And the Polisario is faced with a mounting protest from within, particularly from its youth groups and their frustration over the Sahara stalemate. The recent “re-election” of the Polisario’s leader, Mohamed Abdelaziz, with 96-plus percent of the vote, seemed an anachronism, a throw-back to a period — not long ago — when elections across much of North Africa were rigged.
The many crises spawned or exacerbated by the unresolved Sahara issue — human trafficking, drug trafficking, al-Qaida recruitment — have now reached a level where the reformed, democratic governments in the region realize they must be confronted.
Lastly, Algeria is becoming increasingly isolated by its pro-Polisario position. All across North Africa, democracy and promotion of human rights are marching forward. Algeria continues to lag far behind. If the Sahara conflict is resolved, it will pave the way for a “new Algeria” joining with its neighbors, most notably Morocco, to promote social and economic integration in what promises to be a much more stable region — a dynamic one in the best sense of the word.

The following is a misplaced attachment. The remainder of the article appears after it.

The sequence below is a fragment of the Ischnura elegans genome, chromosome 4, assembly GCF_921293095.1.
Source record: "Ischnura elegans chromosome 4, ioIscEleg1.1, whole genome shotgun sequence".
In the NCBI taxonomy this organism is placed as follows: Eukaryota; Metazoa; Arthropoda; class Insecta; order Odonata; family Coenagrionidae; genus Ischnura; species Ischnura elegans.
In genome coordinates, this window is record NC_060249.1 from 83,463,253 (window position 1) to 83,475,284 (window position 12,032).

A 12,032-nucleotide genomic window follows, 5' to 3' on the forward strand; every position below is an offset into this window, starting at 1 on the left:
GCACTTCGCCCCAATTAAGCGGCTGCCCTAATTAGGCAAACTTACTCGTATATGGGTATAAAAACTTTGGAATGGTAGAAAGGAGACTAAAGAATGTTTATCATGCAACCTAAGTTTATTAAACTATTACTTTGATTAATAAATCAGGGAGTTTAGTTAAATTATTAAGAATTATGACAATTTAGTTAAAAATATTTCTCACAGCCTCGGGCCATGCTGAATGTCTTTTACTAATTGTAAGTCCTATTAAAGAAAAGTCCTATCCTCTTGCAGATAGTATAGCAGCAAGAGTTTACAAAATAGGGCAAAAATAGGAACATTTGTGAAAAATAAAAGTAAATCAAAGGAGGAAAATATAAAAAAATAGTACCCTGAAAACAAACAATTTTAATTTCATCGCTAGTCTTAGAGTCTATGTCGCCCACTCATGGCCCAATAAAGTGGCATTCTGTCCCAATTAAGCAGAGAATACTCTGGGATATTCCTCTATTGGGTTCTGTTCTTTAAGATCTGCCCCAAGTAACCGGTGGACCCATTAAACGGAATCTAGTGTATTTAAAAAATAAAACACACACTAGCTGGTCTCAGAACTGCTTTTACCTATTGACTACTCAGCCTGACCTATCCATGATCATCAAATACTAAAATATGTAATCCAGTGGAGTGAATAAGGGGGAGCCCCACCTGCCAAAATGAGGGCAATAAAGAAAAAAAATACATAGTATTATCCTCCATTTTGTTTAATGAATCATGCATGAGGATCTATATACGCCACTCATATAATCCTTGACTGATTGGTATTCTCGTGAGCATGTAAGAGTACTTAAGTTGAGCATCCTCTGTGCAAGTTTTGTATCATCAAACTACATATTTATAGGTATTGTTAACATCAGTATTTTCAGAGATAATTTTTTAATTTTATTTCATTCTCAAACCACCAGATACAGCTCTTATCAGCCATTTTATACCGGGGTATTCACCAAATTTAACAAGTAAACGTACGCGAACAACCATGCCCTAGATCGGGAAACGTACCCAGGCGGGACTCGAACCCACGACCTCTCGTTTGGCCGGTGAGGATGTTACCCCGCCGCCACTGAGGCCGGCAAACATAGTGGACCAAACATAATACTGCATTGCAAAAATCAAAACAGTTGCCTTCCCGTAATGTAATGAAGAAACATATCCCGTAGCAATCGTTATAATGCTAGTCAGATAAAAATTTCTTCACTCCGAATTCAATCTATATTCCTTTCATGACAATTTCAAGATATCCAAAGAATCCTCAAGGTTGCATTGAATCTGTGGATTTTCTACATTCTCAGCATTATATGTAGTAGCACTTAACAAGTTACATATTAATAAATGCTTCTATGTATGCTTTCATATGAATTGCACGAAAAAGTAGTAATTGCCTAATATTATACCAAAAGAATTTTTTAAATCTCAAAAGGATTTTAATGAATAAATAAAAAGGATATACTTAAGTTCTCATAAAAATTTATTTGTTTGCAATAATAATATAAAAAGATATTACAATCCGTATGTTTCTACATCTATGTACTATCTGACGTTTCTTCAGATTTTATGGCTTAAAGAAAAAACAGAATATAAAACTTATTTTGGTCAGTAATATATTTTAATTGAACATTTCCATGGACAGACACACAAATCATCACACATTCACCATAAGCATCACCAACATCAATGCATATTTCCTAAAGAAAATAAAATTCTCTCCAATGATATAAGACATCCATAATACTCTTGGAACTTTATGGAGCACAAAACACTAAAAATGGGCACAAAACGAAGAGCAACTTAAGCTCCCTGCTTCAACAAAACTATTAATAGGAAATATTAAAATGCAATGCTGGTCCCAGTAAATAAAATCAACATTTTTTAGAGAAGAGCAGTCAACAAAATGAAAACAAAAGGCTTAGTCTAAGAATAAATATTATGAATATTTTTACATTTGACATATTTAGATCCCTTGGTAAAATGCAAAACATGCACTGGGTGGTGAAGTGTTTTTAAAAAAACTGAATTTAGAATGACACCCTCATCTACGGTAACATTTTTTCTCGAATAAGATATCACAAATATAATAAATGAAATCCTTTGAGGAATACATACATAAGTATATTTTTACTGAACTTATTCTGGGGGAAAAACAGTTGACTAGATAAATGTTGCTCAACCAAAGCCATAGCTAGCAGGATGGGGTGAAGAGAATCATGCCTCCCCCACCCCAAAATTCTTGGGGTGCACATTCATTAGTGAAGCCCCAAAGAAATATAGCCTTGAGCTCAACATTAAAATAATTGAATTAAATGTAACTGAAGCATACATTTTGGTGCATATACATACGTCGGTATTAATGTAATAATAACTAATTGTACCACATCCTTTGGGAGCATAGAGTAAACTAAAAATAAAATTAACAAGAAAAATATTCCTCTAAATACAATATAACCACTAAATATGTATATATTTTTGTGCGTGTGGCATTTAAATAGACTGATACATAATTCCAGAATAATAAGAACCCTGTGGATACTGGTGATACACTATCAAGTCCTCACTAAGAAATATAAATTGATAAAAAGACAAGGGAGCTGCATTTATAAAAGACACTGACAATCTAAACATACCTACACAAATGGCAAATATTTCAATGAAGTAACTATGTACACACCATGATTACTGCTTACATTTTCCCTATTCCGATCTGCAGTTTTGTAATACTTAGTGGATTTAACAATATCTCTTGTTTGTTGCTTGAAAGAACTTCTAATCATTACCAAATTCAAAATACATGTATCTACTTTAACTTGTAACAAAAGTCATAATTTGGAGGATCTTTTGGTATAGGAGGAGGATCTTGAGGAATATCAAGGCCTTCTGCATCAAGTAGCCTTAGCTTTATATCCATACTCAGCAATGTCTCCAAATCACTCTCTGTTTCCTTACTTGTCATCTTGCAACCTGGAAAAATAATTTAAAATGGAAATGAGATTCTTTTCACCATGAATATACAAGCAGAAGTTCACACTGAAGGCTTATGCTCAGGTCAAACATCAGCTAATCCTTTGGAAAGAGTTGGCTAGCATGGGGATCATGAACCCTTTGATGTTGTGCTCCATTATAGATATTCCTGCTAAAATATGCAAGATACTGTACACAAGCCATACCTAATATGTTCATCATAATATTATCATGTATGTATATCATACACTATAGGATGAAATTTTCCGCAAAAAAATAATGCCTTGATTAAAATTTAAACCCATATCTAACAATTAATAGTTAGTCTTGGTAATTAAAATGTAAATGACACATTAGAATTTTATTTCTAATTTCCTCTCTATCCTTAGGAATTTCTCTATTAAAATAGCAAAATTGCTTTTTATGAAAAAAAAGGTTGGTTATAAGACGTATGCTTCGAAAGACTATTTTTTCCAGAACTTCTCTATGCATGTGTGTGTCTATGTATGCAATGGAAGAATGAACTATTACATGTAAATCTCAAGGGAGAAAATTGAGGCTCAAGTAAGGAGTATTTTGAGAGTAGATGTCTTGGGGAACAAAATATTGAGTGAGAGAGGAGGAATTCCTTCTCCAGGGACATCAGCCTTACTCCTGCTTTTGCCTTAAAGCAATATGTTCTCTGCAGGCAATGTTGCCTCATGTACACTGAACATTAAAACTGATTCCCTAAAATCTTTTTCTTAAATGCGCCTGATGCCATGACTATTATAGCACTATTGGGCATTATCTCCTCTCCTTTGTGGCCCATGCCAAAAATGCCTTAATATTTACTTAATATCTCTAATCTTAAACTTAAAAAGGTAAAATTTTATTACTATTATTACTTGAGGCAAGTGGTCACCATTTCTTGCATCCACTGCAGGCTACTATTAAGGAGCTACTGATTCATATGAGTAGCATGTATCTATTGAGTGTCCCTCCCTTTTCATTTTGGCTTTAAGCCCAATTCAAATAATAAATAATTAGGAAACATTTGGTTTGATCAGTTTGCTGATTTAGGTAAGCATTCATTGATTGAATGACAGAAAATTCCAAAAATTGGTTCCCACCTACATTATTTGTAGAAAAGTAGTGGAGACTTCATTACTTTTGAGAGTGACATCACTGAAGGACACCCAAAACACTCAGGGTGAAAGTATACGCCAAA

So we hope that the parties now sitting together in Manhasset are serious about this session being very much unlike all those others. Both parties need to be serious. But only one, thus far, has brought forward a serious proposal aimed at a resolution. At the very least, those who oppose it need to explain why and present a workable alternative.
Rep. Steve Cohen (D-Tenn.) is a member of the Judiciary Committee.
Vice President Joe Biden waits to conduct a mock swearing-in ceremony with Sen. Brian Schatz, D-Hawaii, in the Capitol's Old Senate Chamber, December 2, 2014. Schatz was sworn in to serve the remainder of his term since he was appointed to the seat after Sen. Daniel Inouye, D-Hawaii, passed away.